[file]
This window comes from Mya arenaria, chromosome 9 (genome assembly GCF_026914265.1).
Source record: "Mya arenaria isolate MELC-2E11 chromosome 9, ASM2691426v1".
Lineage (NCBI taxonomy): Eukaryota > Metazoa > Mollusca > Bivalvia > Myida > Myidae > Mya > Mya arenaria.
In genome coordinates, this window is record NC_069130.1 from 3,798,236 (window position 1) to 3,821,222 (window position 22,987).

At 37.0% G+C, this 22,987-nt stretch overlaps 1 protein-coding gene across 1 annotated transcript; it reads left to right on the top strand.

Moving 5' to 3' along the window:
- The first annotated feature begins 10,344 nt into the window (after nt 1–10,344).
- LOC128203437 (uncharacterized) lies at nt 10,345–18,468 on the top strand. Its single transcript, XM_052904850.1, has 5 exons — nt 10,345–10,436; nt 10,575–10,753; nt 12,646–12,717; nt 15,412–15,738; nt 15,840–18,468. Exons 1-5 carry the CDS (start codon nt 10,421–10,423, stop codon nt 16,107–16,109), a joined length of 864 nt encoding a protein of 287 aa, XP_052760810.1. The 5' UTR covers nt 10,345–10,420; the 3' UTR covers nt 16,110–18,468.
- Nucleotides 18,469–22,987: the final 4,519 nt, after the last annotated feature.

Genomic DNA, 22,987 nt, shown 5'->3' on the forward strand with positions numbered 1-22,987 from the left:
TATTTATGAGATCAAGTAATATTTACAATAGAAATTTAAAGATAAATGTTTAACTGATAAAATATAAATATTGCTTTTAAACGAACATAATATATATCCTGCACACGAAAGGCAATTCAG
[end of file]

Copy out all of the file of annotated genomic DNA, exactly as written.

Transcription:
This window comes from Mya arenaria, chromosome 9 (genome assembly GCF_026914265.1).
Source record: "Mya arenaria isolate MELC-2E11 chromosome 9, ASM2691426v1".
Lineage (NCBI taxonomy): Eukaryota > Metazoa > Mollusca > Bivalvia > Myida > Myidae > Mya > Mya arenaria.
In genome coordinates, this window is record NC_069130.1 from 3,798,236 (window position 1) to 3,821,222 (window position 22,987).

At 37.0% G+C, this 22,987-nt stretch overlaps 1 protein-coding gene across 1 annotated transcript; it reads left to right on the top strand.

Moving 5' to 3' along the window:
- The first annotated feature begins 10,344 nt into the window (after nt 1–10,344).
- LOC128203437 (uncharacterized) lies at nt 10,345–18,468 on the top strand. Its single transcript, XM_052904850.1, has 5 exons — nt 10,345–10,436; nt 10,575–10,753; nt 12,646–12,717; nt 15,412–15,738; nt 15,840–18,468. Exons 1-5 carry the CDS (start codon nt 10,421–10,423, stop codon nt 16,107–16,109), a joined length of 864 nt encoding a protein of 287 aa, XP_052760810.1. The 5' UTR covers nt 10,345–10,420; the 3' UTR covers nt 16,110–18,468.
- Nucleotides 18,469–22,987: the final 4,519 nt, after the last annotated feature.

Genomic DNA, 22,987 nt, shown 5'->3' on the forward strand with positions numbered 1-22,987 from the left:
TATTTATGAGATCAAGTAATATTTACAATAGAAATTTAAAGATAAATGTTTAACTGATAAAATATAAATATTGCTTTTAAACGAACATAATATATATCCTGCACACGAAAGGCAATTCAG